Should You Change Your Perfectionism…Or Your Perception?
As a relatively new vet, you must have heard countless anecdotes about how perfectionism and neuroticism plague the profession. Indeed, it is now assumed that you guys are all typical ‘Type As’, scared of failure to the core and conscientious until burn-out.
If it is true that many vets share these common personality traits – perfectionism being the main culprit – what can you do to combat the impact these are having on your mental health and wellbeing?
Or, is this focus on perfectionism a narrative you are telling yourself that has become a self-fulfilling prophecy? Are you really pre-dispositioned to be a perfectionist veterinarian?
In all likelihood, it is probably a bit of both. As a vet, you are a high achiever and have been throughout your whole educational career. Conscientiousness and the need for perfection go hand in hand. By the same token however, certain personality traits such as perfectionism have become a huge generalisation for the whole profession. Therefore, if you weren’t aware of being a perfectionist before embarking on your vet degree, you probably think you are one now.
Whilst this is not to say that perfectionism in the veterinary profession is a fallacy, but sometimes stepping outside the narrative is important. Indeed, the cold, hard figures speak for themselves: suicide is four times more prevalent in the veterinary profession than the general population. There must be a reason for this.
BUT, by perpetuating the generalisation that all vets are perfectionists, we also imply that you are more likely by nature to suffer from poor mental health as a result. This narrative is harmful because it takes the focus away from how systemic factors in the profession could be improved and proposes the individual is the cause. You may also start to believe that you are ‘destined’ to have poor mental health because it’s in your makeup, and you may dismiss factors such as a toxic blame culture, unfair working practices, a chaotic leadership style, and long working days, as contributing to your stress levels.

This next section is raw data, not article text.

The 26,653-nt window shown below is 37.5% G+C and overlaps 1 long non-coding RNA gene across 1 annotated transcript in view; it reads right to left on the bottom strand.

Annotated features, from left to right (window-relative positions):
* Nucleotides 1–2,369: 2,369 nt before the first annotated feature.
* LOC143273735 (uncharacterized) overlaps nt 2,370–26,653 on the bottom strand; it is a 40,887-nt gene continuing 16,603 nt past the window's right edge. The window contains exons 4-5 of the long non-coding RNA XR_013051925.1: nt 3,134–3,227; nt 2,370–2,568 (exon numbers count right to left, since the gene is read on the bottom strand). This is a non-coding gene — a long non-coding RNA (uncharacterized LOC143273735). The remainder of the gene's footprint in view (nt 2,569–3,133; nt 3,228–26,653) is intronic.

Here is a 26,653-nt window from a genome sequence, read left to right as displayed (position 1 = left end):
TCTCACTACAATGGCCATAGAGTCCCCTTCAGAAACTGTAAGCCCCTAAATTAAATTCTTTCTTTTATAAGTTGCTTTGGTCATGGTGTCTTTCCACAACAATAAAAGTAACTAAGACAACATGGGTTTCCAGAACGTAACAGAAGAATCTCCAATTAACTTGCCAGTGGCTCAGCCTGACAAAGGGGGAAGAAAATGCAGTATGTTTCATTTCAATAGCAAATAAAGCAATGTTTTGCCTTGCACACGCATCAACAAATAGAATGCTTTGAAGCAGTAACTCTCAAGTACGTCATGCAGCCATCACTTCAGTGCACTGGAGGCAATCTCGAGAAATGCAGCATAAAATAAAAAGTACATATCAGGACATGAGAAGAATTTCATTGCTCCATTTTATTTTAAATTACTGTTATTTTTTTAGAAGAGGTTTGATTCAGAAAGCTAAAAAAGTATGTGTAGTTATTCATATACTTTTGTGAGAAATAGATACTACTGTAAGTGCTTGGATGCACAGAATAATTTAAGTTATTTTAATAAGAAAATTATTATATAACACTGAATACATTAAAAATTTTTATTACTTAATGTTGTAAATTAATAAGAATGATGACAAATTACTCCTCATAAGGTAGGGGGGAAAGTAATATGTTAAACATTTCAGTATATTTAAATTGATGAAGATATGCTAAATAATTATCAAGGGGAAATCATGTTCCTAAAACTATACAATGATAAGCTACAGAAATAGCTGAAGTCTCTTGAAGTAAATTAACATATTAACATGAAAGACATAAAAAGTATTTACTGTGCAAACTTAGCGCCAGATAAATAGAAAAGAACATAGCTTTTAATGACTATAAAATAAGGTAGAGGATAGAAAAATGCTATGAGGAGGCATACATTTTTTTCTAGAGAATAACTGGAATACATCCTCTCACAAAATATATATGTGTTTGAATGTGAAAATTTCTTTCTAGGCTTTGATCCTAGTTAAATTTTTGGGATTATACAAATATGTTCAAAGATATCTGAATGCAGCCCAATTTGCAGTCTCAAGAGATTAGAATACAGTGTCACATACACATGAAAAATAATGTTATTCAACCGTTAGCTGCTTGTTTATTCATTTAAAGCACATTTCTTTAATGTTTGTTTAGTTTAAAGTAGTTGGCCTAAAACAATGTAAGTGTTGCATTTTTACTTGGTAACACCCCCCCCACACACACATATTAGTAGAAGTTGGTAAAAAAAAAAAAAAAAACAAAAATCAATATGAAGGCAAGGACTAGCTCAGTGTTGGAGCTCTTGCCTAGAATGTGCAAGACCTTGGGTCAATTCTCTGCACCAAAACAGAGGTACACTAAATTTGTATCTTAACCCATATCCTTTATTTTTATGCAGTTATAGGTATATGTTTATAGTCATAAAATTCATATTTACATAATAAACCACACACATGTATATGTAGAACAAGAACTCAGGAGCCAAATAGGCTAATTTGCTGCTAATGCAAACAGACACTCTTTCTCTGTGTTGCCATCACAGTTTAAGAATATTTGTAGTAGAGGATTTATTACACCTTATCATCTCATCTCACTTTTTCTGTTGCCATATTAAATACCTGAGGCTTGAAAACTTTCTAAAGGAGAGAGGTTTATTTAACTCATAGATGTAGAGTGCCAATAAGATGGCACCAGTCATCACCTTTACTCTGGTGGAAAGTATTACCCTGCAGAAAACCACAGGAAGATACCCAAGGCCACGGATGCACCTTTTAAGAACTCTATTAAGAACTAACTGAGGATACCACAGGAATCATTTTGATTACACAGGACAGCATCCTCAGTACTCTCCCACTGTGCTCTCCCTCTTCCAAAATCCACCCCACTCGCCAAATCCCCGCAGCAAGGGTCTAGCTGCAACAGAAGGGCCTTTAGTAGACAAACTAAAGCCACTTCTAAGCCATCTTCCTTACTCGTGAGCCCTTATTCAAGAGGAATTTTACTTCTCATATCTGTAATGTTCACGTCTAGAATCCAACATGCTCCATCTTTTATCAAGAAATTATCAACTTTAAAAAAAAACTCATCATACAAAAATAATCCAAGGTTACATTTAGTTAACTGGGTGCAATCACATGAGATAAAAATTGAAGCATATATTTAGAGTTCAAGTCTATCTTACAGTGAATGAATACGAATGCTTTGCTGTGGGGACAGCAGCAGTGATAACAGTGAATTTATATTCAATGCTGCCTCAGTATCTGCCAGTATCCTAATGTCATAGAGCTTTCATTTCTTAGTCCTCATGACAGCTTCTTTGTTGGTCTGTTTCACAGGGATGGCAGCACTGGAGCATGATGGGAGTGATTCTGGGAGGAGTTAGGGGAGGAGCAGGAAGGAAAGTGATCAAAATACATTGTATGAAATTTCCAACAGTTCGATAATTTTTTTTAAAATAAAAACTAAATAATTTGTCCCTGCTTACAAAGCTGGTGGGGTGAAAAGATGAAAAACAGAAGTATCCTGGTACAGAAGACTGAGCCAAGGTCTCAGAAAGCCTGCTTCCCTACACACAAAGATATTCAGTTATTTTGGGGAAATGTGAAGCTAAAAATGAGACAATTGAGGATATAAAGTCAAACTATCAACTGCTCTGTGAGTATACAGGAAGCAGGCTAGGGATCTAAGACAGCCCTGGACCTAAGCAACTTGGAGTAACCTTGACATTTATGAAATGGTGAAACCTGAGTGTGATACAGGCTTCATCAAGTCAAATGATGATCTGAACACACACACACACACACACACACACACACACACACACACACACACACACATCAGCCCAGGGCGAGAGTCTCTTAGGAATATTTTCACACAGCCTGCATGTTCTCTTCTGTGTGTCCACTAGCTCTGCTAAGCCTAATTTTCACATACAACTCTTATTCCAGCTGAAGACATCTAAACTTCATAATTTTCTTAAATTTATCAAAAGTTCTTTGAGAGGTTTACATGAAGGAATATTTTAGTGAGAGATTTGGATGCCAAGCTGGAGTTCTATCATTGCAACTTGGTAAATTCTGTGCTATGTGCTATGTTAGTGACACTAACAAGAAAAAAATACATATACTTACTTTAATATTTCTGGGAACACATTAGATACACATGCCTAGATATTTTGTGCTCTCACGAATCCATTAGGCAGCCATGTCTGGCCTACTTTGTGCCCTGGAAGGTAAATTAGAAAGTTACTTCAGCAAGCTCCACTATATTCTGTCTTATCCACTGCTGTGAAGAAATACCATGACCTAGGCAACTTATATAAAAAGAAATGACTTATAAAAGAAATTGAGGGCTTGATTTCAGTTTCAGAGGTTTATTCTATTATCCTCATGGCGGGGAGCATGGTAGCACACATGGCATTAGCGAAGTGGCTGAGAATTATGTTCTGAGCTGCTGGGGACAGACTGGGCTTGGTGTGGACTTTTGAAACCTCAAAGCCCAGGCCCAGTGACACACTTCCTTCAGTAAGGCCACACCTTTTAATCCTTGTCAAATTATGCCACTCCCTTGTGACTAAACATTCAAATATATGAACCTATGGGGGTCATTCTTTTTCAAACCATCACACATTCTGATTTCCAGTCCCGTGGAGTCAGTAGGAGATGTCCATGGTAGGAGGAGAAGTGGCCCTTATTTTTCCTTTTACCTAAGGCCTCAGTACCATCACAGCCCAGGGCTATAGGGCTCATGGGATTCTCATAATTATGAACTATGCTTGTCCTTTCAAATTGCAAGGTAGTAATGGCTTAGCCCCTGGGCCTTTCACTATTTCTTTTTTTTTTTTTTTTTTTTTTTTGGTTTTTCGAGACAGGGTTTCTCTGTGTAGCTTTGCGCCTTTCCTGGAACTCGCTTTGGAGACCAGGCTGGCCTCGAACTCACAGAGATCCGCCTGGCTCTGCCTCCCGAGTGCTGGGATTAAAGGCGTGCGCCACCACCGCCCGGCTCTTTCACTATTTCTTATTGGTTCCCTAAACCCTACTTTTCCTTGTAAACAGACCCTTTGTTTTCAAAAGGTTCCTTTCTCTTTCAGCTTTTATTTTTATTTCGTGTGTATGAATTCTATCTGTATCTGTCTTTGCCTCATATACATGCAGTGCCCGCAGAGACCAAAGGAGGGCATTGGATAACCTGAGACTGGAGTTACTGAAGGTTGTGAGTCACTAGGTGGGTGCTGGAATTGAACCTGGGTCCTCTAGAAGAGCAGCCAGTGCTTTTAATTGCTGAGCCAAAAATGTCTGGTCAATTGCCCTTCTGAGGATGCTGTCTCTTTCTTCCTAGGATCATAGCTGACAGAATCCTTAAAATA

Please, do not just assume you are a perfectionist because you are a vet. To change your perfectionism, you must change your perception of it too.
What does research say about perfectionism?
According to a recent study, it cannot be proven that the veterinary profession may attract individuals with personality traits that render them susceptible to mental ill-health, and that this could contribute to the heightened suicide risk evidenced in this population. This perception of the ‘perfectionist vet’ is more anecdotal than evidential.
In fact, you may be surprised to know that the veterinary students surveyed scored significantly lower for perfectionism than both pharmacy (p = 0.02) and law students (p = 0.005).
Are you a perfectionist? Or is this your perception?
How to change your perception of perfectionism
Notice when you are internalising
Perfectionism is typified by attentiveness to inner feelings and a need to magnify and analyse experiences. This can lead to internalisation, self-blame and catastrophization (when we blow up a situation and imagine the worst possible outcome).
Notice when you are internalising a situation, step outside of the event and gain perspective. You can even channel these traits into positive energy by keeping a journal (a great creative outlet), regularly exercising and/or practicing a hobby. If necessary also consider counselling as a great way to work with difficult feelings.
See the good in the ‘bad’
Perfectionism is seen as a negative characteristic. But, there are two sides to the story. With enough self-awareness, you can extract the positive aspects of perfectionism and become a successful vet.
Try to turn your doubts about actions and concerns over mistakes into personal standards of organisation. The trick here is to switch your focus on the past to the future. Use your attention to detail and your analysing mind to focus on organisation, time-management and how you can improve for the future (rather than dwelling on the past).
Recognise your key qualities
The same piece of research showed that vets have high levels of agreeableness. This characteristic is linked to altruism, trust in others, cooperation and empathy. Instead of focussing on perfectionism, focus on these great qualities that many veterinarians share.
Obviously, having a high level of empathy can take its emotional toll when dealing with patients. However, your love for animals and providing the best care possible is also your ‘why’: your driving force. Furthermore, being cooperative is great news for creating a cohesive and supportive team.
Avoid blame, seek first to understand
Instead of blaming yourself or others for mistakes, consider why they happened in the first place. Perhaps this is something to do with an engrained practice culture? Is there a systemic factor that could be questioned, changed, or innovated? Could extra equipment reduce the number of mistakes made? Should new training on emotional intelligence be introduced?
Instead of resorting straight to blame, think of the wider picture. Consider the external factors, the practice values and the culture.
Hopefully you now have a new perspective on perfectionism. Not every vet is a perfectionist, and, even if you are a perfectionist there are ways to use this characteristic adaptively: it’s not all bad. For example, you can turn your detail-oriented mind to organisation and shift from the past to the future. Perfectionism does not mean you are destined to suffer from poor mental health!
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